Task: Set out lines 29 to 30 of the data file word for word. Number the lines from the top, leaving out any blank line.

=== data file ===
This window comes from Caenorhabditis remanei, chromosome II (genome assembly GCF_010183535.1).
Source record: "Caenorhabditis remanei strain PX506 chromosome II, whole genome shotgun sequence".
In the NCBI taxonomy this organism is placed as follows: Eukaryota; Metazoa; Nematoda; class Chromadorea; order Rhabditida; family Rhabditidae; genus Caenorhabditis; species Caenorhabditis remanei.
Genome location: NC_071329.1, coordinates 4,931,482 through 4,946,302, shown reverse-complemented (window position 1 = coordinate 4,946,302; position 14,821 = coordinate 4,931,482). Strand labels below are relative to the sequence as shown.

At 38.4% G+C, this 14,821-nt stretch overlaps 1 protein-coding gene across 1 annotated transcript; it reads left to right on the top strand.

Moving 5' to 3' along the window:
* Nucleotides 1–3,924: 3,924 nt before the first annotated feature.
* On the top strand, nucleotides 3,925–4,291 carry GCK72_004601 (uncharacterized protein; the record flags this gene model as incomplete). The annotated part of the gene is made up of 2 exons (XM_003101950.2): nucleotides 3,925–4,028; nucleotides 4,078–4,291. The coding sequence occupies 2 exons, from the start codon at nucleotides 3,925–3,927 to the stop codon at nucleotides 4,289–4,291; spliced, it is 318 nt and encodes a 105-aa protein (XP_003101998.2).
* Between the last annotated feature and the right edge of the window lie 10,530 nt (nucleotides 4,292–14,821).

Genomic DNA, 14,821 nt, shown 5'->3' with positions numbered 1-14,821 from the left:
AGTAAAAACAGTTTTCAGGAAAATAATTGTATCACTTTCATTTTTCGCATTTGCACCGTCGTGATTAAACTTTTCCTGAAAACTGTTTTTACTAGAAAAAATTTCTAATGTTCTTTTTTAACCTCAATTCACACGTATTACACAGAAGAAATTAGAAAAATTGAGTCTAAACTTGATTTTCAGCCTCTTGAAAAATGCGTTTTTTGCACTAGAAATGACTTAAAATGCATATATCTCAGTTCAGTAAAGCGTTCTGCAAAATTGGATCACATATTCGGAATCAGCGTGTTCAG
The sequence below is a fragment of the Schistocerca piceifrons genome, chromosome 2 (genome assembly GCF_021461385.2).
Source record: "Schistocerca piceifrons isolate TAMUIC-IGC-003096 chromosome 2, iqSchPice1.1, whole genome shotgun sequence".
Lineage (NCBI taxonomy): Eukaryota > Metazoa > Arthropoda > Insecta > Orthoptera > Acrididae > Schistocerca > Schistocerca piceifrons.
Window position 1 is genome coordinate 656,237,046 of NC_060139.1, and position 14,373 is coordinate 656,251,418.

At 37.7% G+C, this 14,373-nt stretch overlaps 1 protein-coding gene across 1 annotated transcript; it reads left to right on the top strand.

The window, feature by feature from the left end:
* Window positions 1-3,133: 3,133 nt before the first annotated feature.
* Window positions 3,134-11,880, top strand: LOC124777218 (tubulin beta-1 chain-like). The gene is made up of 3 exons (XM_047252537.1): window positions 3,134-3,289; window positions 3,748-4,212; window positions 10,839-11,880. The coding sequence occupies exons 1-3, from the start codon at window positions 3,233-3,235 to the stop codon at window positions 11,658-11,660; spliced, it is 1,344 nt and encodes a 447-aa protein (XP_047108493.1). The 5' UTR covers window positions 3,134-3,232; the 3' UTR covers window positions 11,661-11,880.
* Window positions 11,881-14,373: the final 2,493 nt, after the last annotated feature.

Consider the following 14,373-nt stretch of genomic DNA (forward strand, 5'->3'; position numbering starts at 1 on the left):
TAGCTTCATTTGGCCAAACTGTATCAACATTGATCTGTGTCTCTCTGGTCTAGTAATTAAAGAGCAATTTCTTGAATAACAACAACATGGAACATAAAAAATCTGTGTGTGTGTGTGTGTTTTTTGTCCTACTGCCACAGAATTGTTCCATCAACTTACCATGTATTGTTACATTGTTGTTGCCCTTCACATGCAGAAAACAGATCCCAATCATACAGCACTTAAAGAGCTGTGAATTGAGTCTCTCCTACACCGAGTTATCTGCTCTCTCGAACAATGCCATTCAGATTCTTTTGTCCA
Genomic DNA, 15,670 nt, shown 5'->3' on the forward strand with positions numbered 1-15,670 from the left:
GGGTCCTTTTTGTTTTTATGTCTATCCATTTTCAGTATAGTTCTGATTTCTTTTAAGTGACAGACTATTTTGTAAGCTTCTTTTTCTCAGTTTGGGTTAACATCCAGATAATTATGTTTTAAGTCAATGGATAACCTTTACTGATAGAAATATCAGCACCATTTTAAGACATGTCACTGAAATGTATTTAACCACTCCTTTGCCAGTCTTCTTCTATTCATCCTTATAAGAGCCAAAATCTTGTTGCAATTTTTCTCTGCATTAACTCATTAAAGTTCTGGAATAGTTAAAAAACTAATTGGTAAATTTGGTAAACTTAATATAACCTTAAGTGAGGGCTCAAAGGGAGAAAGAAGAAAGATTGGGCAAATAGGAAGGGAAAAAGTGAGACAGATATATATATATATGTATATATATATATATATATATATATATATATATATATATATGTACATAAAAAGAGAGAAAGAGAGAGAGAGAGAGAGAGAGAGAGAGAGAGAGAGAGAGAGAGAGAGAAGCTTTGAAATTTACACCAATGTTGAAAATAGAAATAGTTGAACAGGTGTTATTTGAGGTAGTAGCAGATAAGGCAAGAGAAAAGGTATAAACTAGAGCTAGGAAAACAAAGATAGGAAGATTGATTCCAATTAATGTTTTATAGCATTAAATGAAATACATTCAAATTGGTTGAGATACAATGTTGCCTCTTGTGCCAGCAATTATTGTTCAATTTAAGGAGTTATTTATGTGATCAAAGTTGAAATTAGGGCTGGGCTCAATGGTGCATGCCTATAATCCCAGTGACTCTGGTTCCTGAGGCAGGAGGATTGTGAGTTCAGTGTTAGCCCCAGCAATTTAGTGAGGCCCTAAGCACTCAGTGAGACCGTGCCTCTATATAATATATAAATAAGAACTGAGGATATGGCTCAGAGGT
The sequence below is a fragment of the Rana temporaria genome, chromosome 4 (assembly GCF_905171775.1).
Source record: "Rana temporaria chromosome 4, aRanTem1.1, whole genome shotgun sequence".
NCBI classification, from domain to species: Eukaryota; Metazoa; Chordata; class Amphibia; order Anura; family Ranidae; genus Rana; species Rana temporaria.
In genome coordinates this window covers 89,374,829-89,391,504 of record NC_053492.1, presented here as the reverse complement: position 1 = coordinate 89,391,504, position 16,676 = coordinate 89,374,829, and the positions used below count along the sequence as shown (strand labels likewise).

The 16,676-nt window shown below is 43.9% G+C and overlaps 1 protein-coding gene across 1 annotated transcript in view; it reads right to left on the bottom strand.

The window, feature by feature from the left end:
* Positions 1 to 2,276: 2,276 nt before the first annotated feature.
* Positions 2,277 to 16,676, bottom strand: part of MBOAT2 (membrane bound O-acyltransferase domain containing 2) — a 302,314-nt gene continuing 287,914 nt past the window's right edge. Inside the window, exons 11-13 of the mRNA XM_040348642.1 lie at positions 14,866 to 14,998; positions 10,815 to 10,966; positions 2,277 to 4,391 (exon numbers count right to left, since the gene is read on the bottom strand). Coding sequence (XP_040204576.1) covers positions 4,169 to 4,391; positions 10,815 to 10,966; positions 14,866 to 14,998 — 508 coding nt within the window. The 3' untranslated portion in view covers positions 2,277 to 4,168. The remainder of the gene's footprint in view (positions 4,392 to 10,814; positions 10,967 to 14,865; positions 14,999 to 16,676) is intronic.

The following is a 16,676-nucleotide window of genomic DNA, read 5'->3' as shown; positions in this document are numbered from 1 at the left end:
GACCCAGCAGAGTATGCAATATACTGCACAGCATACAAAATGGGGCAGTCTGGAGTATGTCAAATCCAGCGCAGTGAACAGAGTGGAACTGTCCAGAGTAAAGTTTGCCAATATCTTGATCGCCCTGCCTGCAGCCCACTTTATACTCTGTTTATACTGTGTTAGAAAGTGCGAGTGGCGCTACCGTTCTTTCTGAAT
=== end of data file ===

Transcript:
The 16,676-nt window shown below is 43.9% G+C and overlaps 1 protein-coding gene across 1 annotated transcript in view; it reads right to left on the bottom strand.

The window, feature by feature from the left end: